Museum as she had organised as part of her service project to have a few hours of activities to help kids learn about whales. I helped Anne set up activities that involved kids wearing a glove of butter in cold water to see the insulating properties of blubber. Another activity involved little bits of dried parsley (simulating plankton) in a tub of water and using a comb, small plastic bag and a straw to simulate different ways that whales feed. The comb simulated baleen for those whales that are “skimmers”, the small plastic bag for those that are “gulpers”, and the straw to blow bubbles for those that are “bubblers (i.e. humpbacks). Another activity was using olives, butter and staples in a tub of water to get kids to understand buoyancy. There was a whale ID section where kids used the ID guide for the Southern Residents to identify individuals that we had photos of, and Anne had a computer set-up with different underwater sounds that can be heard in these waters (e.g. speed boats, cargo ships, and of course killer whales!). It was just Anne and I in the morning to start with (other VaTo members came later), and that was actually the busiest time of the whole session (11am-3pm). I really enjoyed teaching the kids about whales, but what was even more rewarding was chatting to the parents and actually teaching them a thing or two! I really think I will enjoy working on the whale watch boats next season, as I really want to educate people about marine mammals and having them ask questions that I can answer is something I find very rewarding. This work today will count towards Part “Nee” (two in Japanese) of my Service Project, so now I’m all done! At about 2pm Ash and I went a harbor seal release that the Wolf Hollow people were doing. Two harbor seals were being released that had been in rehab for a couple of months after being stranded as pups. It was really satisfying seeing them being released back into their natural environment. Overall it took about 10-15min, as once they were out of the cages they swam around for a little bit, constantly popping their heads out of the water and looking around, then seemed to get further and further away. They were released near a known haul out site so no doubt they will meet other seals there and get on with their fish eating, sun baking, heavy breathing pinniped life.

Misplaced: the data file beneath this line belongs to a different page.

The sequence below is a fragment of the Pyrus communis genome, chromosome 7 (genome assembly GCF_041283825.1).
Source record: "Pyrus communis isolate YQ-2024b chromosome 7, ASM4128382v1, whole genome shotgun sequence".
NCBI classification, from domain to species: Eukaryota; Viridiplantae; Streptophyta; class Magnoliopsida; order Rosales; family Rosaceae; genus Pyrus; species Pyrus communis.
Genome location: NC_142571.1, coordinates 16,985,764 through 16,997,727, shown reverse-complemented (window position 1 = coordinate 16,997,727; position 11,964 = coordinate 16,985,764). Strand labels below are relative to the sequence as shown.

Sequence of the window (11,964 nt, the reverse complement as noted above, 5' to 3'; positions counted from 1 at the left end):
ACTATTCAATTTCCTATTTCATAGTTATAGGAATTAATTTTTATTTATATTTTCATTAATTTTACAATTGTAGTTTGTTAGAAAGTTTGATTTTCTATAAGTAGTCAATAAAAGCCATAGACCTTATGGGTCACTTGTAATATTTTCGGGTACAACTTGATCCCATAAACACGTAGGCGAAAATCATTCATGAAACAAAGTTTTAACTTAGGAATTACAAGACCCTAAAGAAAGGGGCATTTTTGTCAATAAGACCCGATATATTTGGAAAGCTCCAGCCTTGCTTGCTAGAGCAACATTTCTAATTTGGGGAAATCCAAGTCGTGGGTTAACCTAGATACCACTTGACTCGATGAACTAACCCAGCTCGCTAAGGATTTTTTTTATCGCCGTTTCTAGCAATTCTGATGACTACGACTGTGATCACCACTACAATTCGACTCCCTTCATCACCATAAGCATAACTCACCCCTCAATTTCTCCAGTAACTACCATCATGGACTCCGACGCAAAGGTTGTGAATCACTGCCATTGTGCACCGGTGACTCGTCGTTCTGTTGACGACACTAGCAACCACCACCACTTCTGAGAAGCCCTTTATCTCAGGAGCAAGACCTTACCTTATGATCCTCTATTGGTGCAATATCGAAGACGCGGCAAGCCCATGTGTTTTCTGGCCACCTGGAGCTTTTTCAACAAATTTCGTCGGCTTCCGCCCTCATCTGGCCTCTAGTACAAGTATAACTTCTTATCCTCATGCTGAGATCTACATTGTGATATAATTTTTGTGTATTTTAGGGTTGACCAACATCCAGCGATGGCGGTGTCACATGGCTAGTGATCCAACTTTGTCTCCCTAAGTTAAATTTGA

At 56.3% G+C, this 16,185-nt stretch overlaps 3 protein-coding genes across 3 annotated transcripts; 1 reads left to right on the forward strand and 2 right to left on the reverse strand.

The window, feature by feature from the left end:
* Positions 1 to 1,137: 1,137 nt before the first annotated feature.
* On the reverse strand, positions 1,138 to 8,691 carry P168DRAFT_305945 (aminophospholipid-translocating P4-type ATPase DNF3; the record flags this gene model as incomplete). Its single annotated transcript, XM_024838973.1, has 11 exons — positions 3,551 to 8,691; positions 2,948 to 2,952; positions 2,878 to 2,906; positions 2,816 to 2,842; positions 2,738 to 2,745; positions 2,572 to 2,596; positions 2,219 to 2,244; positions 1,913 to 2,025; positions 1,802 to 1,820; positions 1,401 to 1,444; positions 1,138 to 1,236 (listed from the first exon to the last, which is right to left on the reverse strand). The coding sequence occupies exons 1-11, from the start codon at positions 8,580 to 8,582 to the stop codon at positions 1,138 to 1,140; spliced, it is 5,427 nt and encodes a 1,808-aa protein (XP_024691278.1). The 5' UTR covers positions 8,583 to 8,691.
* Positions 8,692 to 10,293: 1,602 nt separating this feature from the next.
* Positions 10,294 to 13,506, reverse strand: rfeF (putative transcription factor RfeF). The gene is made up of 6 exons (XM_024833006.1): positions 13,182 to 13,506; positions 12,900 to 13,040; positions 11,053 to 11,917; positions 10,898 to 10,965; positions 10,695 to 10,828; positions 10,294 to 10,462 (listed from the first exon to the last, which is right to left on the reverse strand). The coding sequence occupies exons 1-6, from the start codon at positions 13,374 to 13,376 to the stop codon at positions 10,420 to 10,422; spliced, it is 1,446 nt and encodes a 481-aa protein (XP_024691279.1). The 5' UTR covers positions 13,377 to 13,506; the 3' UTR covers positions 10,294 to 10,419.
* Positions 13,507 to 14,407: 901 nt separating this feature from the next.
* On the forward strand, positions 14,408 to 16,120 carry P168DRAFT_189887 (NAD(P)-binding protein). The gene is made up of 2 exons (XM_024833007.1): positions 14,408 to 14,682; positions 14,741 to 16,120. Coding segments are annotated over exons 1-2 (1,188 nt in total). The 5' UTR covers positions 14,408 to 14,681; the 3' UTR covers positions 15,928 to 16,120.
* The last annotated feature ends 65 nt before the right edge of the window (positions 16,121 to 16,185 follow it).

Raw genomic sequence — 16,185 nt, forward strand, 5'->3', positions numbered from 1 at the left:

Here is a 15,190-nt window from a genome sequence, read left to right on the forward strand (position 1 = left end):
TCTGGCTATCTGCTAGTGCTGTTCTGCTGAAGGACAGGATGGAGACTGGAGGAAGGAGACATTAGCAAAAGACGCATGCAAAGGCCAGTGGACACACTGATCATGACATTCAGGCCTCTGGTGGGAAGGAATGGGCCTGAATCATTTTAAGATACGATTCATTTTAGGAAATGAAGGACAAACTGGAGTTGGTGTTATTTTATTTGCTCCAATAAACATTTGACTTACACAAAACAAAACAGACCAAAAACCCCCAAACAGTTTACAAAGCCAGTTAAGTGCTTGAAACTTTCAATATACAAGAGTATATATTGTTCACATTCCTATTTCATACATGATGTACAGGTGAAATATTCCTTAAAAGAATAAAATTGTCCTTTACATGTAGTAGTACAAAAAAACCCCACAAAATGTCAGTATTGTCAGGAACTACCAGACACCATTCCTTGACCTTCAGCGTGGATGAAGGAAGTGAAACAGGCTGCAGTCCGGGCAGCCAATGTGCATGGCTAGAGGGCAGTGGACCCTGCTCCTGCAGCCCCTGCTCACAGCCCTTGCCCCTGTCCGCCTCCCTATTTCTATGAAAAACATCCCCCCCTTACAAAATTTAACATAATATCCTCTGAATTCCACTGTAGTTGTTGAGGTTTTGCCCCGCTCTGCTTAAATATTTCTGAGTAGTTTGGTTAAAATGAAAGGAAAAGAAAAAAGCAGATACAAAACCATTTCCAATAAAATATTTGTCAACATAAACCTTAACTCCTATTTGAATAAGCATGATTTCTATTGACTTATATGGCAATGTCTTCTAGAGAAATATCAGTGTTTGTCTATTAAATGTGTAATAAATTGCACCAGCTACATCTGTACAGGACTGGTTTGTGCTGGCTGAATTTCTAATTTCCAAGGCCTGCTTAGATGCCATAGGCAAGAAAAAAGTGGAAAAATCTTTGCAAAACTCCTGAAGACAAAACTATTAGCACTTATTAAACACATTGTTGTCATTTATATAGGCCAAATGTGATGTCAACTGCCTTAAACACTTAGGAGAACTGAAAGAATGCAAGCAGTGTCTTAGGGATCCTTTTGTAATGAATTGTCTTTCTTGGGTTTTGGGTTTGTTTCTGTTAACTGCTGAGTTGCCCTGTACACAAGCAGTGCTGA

It’s Saturday night as I write this and I have just finished my Sustainability report. As I mentioned last week, I have chosen to do it on hybrid diesel-electric marine propulsion systems. I have explained basically what the system is, used the Gato Verde as a case study, then stated what would be needed to outfit a whale watch boat with a similar technology, and why this is a sustainable practice. If you would really like to read it then go to www.beamreach.org/wiki and look under ‘Hybrid diesel-electric propulsion systems’. It’s really late, and the JaMi group is coming in pretty early tomorrow, and then we begin the huge Gato Verde clean-up!
Sunday 21st October